After we sculpted the base mesh we continued working on the Parakaw by:
- Placing feathers onto the wings using an insert mesh brush, which saved us some time.
- Adjusting the proportions to ensure that the Parakaw appeared a little shorter.
- Retopologising and unwrapping the entire base mesh.
- Baking the high poly mesh to a low poly mesh to ensure better topology and a lower polycount.
After finishing the Parakaw’s base mesh, we could move on to texturing. We started by setting up a feather pattern that was used across the entire body. To get the pattern flowing nicely, the chest was split up into left and right segments. While doing this, we actually found that the height map was making the feathers look too harsh, so we decided to add a slight blur in order to make them appear more fluffy! In fact, we may do this for the Daggerclaw Harpies at some point, since they look a bit stone-like in comparison.
We will be replacing the original Parakaw model with this new one once it is all finished. Hopefully there won’t be too much rework needed in order to make the existing clothes fit the new model, but it might be trickier than we think so we’re going to have to see how that one goes!
Switching Game Engines
You’ll remember from a previous devlog that we’ve decided to switch game engines. This decision was made due to the fact that our current game engine was hindering our development in a number of ways. If you’d like to know more about what went into this decision, then head over to a previous devlog where we talk all about it.
After a lot of research and even more tests, we’ve decided to continue building Depths of Erendorn with Unreal Engine. There are a number of reasons that brought us to this conclusion:
- UE4 fits all of our requirements, from better terrain systems to advanced rendering systems.
- UE4 offers great graphics, allowing us to really push the artwork in the game to the next level.
- UE4 is very well documented, unlike our previous game engine where the documentation was a bit unreliable.
- UE4 also provides a lot of integrated tools, as well as having a lot of compatibility with external tools.
Now that the switch is underway, every department is spending some time getting to grips with Unreal. We’ve already started creating new animations, environment scenes and visual effects in UE4, and the results we’re getting are incredibly promising! We can’t wait to see Depths of Erendorn come to life in a totally new way, so make sure you join us over on Twitter, Instagram, Facebook or Reddit to stay in the loop!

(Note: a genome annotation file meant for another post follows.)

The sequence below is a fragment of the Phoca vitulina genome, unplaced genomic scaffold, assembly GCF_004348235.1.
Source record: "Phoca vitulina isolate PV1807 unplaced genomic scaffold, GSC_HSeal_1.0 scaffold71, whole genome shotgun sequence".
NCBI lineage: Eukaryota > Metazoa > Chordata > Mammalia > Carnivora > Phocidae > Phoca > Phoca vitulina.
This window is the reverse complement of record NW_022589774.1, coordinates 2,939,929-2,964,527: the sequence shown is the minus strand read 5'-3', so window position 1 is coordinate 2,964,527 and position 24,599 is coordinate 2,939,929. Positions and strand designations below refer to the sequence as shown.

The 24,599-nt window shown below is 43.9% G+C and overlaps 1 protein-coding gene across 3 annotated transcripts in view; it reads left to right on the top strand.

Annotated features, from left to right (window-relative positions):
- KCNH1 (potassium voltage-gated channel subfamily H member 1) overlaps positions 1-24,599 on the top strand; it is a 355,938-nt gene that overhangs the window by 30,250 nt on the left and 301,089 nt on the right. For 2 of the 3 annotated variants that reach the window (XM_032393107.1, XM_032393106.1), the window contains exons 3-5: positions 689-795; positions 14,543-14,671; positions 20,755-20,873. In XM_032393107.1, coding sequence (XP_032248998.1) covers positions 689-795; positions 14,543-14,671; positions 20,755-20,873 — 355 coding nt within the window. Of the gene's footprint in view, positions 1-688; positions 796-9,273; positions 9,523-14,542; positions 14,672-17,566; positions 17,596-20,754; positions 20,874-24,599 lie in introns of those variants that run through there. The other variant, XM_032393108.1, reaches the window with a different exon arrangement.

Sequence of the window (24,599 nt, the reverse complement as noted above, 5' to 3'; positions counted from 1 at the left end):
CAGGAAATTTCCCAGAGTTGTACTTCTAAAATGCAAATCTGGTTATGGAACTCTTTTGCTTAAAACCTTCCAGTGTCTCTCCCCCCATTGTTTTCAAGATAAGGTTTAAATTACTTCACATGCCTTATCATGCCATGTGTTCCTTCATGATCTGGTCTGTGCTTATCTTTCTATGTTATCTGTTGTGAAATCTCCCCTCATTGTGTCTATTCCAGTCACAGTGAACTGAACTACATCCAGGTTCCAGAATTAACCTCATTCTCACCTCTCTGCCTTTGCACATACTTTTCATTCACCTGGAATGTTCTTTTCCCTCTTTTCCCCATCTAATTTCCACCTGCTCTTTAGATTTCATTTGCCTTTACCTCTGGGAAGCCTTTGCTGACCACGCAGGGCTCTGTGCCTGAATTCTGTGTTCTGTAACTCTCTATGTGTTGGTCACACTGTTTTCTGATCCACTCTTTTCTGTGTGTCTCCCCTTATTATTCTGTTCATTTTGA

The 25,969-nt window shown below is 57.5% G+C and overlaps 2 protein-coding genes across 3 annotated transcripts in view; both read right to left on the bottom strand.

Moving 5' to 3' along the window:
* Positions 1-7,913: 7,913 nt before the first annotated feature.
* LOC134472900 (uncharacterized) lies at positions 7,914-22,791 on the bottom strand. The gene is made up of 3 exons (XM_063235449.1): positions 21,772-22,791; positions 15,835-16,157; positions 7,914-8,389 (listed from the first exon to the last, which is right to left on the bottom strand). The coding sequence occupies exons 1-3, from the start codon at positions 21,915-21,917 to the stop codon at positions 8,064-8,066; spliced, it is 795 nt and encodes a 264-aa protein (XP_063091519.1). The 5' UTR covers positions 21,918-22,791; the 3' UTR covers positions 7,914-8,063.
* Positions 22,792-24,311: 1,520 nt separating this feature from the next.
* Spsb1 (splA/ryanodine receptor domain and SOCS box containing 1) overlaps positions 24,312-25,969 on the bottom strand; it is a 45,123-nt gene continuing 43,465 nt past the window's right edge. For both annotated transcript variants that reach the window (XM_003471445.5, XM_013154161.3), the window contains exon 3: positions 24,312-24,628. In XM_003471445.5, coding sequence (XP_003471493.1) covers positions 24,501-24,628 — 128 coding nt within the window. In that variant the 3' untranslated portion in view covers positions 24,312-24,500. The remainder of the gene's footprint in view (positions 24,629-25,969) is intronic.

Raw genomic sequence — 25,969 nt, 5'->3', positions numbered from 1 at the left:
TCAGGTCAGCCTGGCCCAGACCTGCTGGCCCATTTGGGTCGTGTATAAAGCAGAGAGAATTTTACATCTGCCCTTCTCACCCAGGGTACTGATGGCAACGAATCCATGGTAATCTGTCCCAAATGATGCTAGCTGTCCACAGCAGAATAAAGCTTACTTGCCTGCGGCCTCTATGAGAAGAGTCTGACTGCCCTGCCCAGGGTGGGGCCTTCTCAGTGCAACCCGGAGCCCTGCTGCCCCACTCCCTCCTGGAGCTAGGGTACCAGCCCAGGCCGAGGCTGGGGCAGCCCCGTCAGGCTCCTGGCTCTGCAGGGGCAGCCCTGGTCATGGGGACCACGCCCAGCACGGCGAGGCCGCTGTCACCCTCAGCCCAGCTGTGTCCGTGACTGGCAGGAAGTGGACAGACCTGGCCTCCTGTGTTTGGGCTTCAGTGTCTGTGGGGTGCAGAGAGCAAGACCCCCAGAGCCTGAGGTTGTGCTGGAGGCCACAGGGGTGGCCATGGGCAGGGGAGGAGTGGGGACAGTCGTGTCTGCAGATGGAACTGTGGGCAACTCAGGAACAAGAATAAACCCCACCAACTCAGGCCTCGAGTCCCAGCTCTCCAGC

This month, we have had huge success with regard to optimising our workflow in the animation department. Our Animator spent a lot of time researching and playing around with unique rigs for use with our characters. We have decided to do this so that a single rig can be used for every class of character within a given race. This will mean two things:
- Character generation in the game will be faster because fewer rigs should help to reduce the FPS hit when several characters are on screen.
- It will also optimise our workflow by eliminating the need to create a different rig for every character. Instead, a single rig will be produced for use with multiple characters.
With all that in mind, this month our Animator created a main rig that will fit every class of character within the Human race, from Knights and Sorceresses to Bandits and Beastmasters. We’re able to do this because the main rig can be altered according to each character. For example, to create a unique rig for all of our Elven characters, like the Storm Elves and Twilight Elves, we simply adjusted this main rig before skinning the respectful base meshes and clothing to it.
We also tested this unique rig out on a couple of different characters:
- Dwarves: more significant adjustments had to be made in order to make the main rig fit the proportions of our Earthen Dwarves and Frost Dwarves.
- Watertarg: the characteristic features of this character, like its ears, were important to add to the main rig, as well as a new set of clothing joints.
To test the rigs, we imported all of the above characters into an Unreal test scene that our Animator created. We then tested all of their walk cycle animations alongside each other. Doing this is important because it allows us to check the deformation on the mesh for all the different characters, as well as all the different classes of characters within a race – in the same way that a Watertarg may deform differently to a Mage, the Mage may also deform differently from a Knight, for example.